Are You Resilient?


Are you resilient? Do you sink or swim when faced with obstacles or stressful events? Say you grew up poor, I mean really poor, and all you had to eat for lunch each day at school were saltine cracker and butter sandwiches. Because you didn’t want your more well to do schoolmates to feel sorry for you, each time you crunched down on your cracker sandwich and licked the butter from the salted edges, you smiled. Despite your chronic adverse circumstances – low socioeconomic status – you worked hard in school. In fact you excelled, and you continue to do so: maybe at work or as a parent, or both. That’s resilience.

If you’ve never experienced a life challenge (unless you have lived in bubble wrap for all of your existence, I find this nearly impossible), you’ll never know whether or not you’re resilient. Adverse events can be chronic, as in the scenario I depicted above, or acute, as in witnessing a trauma or being a victim of an accident.

To better understand what makes us resilient, one researcher has looked at what are called “protective factors,” the particulars of individuals’ backgrounds, including personality, that play a role in their success, regardless of challenges. In follow-up to his research, his students identified factors that fell into two different groups: psychological makeup, disposition, or environmental influences in one group, and pure chance in the other. Another, larger study attempted to decipher the factors contributing to resiliency. Though, similar to the former study, luck played a role in some cases, psychological constitution was instrumental in the majority of situations. They might not have been geniuses, but the more resilient children possessed a healthy sense of self. They were willing to seek out new experiences, take chances, utilize the skills they had to be successful. One researcher describes these children as having an “internal locus of control,” meaning that they believed they, rather than outside circumstances, had control over their outcomes. They believed they were the authors of their life scripts.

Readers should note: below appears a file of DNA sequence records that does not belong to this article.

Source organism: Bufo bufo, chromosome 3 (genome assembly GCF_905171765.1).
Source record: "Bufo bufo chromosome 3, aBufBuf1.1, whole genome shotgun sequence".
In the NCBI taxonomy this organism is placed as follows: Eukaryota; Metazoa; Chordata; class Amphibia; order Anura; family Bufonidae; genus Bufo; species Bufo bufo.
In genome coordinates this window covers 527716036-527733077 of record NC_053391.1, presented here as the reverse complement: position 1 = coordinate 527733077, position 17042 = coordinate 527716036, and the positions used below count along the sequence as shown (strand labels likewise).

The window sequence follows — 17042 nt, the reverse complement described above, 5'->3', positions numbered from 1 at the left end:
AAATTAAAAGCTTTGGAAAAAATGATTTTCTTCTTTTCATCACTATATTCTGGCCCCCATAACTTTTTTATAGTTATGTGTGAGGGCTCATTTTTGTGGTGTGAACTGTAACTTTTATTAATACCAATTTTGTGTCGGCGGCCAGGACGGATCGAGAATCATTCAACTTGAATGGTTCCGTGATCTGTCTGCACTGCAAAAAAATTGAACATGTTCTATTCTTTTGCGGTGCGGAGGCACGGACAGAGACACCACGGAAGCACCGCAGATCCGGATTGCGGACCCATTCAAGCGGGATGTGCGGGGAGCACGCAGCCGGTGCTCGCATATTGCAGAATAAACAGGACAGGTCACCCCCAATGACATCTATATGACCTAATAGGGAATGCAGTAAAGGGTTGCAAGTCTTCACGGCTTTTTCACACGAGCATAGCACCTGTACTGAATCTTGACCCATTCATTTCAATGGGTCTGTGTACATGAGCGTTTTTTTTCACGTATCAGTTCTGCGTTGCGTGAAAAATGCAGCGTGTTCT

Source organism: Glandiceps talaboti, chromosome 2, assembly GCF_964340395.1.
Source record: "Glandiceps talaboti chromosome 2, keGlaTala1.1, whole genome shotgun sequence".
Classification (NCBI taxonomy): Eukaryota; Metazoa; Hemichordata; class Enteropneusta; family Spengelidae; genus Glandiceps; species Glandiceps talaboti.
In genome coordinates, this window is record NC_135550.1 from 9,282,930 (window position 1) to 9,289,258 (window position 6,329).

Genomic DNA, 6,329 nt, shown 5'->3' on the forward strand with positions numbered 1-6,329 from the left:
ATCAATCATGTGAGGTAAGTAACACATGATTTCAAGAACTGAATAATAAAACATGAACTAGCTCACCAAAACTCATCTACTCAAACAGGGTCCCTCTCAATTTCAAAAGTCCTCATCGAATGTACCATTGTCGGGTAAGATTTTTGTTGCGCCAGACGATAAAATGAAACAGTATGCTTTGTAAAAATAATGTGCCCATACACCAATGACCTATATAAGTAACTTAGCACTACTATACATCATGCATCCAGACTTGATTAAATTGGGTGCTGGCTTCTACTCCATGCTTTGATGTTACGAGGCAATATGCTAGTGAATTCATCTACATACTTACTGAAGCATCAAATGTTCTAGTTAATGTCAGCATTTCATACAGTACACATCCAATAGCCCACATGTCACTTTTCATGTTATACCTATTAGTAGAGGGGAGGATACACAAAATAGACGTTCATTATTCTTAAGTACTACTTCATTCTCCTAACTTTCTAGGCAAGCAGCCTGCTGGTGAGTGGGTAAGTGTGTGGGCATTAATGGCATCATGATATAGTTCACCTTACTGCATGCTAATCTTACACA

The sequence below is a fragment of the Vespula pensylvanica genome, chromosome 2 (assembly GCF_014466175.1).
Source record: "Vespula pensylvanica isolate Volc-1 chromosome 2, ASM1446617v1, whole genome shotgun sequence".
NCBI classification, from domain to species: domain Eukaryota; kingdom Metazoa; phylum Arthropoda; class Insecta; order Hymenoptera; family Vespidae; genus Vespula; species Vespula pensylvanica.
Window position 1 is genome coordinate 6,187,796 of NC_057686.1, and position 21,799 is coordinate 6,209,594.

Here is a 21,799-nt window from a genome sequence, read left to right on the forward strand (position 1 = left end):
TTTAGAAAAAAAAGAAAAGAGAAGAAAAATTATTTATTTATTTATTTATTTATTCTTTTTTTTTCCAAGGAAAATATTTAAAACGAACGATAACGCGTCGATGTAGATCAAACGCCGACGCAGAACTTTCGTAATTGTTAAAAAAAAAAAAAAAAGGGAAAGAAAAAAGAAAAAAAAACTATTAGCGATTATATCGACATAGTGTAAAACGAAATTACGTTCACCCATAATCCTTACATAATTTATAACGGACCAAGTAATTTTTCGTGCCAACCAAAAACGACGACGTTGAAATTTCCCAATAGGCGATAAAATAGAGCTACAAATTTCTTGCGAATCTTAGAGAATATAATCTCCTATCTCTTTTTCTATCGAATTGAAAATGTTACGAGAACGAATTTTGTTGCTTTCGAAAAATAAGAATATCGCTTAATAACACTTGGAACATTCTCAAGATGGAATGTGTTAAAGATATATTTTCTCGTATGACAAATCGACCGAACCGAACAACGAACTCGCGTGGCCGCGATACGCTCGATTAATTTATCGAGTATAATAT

As with most things though, resilience fluctuates. We’re human after all: if we’re burdened with one stressor after another – divorce, death, a job loss, injury – we tire and lose resilience (think of an overstretched rubber band). But the good news is: we just might be able to learn how to be resilient. Another researcher has discovered that individuals who did not bounce back so easily as children were able to develop resilient skills later in life, enabling them to prosper.